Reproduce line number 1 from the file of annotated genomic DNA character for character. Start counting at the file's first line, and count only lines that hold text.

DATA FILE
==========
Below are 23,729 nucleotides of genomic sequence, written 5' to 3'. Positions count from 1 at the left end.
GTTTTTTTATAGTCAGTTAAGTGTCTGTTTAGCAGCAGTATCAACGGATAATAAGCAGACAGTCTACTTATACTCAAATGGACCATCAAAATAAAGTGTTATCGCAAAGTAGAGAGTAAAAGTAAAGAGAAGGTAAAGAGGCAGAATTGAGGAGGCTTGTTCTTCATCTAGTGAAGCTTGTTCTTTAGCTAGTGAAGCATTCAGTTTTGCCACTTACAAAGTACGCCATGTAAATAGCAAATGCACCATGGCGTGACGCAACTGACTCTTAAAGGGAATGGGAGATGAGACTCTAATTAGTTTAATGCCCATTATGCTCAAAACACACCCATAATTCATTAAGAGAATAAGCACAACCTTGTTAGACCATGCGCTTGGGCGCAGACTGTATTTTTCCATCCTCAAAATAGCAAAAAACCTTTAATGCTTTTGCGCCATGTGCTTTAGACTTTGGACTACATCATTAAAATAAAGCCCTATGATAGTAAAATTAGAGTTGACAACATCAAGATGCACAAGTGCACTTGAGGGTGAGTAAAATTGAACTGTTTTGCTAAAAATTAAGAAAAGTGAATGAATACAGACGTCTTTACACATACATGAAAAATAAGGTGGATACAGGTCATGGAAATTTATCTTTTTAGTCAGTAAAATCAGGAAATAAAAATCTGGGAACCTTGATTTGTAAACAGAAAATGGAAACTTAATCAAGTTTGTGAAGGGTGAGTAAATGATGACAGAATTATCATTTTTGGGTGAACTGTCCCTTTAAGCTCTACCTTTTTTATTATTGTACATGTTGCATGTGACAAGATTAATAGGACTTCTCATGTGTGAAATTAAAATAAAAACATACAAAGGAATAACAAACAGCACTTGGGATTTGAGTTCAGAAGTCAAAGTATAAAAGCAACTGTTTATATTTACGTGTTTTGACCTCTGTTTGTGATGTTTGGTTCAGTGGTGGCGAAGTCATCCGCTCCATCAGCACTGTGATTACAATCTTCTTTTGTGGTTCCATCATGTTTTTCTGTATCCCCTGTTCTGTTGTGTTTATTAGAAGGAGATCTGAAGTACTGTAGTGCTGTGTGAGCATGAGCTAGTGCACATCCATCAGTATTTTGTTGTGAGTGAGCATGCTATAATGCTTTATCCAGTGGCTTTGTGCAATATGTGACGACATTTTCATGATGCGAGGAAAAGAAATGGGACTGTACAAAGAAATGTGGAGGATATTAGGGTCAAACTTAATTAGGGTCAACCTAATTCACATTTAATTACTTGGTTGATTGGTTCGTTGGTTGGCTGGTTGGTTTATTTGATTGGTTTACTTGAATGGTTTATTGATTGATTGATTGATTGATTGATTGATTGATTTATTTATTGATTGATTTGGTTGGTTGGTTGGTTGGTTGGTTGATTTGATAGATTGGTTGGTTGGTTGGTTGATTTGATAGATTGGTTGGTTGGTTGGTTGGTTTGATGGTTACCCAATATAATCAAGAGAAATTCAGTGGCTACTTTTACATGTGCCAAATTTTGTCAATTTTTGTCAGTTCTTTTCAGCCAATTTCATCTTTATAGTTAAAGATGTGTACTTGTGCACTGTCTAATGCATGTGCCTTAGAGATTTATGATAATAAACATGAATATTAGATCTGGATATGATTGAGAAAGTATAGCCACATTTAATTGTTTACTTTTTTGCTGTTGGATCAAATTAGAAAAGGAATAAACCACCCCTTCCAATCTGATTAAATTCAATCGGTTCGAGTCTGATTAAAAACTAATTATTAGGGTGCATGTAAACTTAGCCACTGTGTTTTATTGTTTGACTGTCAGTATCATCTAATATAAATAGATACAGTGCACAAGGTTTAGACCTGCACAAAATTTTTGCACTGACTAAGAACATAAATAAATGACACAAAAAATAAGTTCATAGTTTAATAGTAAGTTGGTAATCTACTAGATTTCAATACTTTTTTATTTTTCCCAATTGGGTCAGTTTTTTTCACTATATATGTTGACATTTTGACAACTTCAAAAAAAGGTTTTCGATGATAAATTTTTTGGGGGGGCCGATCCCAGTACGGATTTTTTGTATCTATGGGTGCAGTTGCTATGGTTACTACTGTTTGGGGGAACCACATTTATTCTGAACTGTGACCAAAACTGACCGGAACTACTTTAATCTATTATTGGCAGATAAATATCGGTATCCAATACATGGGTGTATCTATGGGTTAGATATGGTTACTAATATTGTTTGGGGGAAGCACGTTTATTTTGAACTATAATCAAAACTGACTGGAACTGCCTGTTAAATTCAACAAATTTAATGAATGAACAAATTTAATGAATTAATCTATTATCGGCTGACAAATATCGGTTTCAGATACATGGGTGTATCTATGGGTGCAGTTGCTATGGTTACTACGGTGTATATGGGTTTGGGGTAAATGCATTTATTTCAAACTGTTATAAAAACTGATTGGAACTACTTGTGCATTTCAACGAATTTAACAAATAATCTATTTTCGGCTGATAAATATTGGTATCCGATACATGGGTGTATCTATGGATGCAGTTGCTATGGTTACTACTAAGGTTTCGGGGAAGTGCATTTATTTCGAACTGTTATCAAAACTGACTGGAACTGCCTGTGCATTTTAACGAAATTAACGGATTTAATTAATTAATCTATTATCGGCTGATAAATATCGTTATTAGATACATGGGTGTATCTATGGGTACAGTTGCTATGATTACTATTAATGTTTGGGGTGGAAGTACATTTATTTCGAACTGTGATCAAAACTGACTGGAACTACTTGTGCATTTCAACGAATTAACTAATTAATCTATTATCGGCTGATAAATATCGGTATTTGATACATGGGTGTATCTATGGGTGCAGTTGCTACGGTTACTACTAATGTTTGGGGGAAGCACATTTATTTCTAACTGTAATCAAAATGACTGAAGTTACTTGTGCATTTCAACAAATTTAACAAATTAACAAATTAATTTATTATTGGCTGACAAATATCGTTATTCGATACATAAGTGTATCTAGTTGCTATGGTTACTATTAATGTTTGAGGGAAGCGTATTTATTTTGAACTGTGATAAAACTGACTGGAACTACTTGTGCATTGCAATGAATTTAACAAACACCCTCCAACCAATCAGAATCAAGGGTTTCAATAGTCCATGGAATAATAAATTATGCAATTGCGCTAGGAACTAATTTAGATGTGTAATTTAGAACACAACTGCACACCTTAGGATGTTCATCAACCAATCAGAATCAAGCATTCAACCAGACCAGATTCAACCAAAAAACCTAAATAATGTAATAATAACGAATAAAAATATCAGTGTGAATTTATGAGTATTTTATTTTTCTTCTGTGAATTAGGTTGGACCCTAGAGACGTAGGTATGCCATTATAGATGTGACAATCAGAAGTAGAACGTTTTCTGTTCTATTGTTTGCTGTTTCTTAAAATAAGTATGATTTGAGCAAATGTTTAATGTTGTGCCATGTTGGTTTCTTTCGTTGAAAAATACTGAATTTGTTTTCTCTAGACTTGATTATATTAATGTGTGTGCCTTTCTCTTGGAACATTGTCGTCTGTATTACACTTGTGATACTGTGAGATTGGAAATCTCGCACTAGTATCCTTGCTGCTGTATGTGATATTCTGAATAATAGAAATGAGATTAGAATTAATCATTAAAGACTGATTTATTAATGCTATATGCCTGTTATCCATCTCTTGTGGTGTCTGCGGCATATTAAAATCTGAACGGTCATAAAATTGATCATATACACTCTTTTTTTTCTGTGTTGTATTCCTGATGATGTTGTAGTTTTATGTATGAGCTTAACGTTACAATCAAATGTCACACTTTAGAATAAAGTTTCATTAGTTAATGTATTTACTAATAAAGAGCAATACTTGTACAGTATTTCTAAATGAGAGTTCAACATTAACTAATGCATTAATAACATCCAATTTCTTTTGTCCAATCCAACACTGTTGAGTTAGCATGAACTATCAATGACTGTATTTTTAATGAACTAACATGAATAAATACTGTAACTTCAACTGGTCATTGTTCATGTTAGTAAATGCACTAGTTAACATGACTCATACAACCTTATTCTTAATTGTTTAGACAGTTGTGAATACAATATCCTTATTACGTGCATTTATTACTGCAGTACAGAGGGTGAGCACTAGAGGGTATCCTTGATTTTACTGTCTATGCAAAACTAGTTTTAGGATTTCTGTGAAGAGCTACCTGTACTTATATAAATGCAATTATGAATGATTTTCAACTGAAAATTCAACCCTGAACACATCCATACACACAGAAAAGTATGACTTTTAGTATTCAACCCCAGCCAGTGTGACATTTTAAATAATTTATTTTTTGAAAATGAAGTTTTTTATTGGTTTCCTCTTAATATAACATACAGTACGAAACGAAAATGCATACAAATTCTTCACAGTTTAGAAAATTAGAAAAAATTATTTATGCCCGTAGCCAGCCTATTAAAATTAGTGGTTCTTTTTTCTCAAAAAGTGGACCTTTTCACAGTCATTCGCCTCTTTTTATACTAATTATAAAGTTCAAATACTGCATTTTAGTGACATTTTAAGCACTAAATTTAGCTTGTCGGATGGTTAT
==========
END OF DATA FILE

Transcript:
Below are 23,729 nucleotides of genomic sequence, written 5' to 3'. Positions count from 1 at the left end.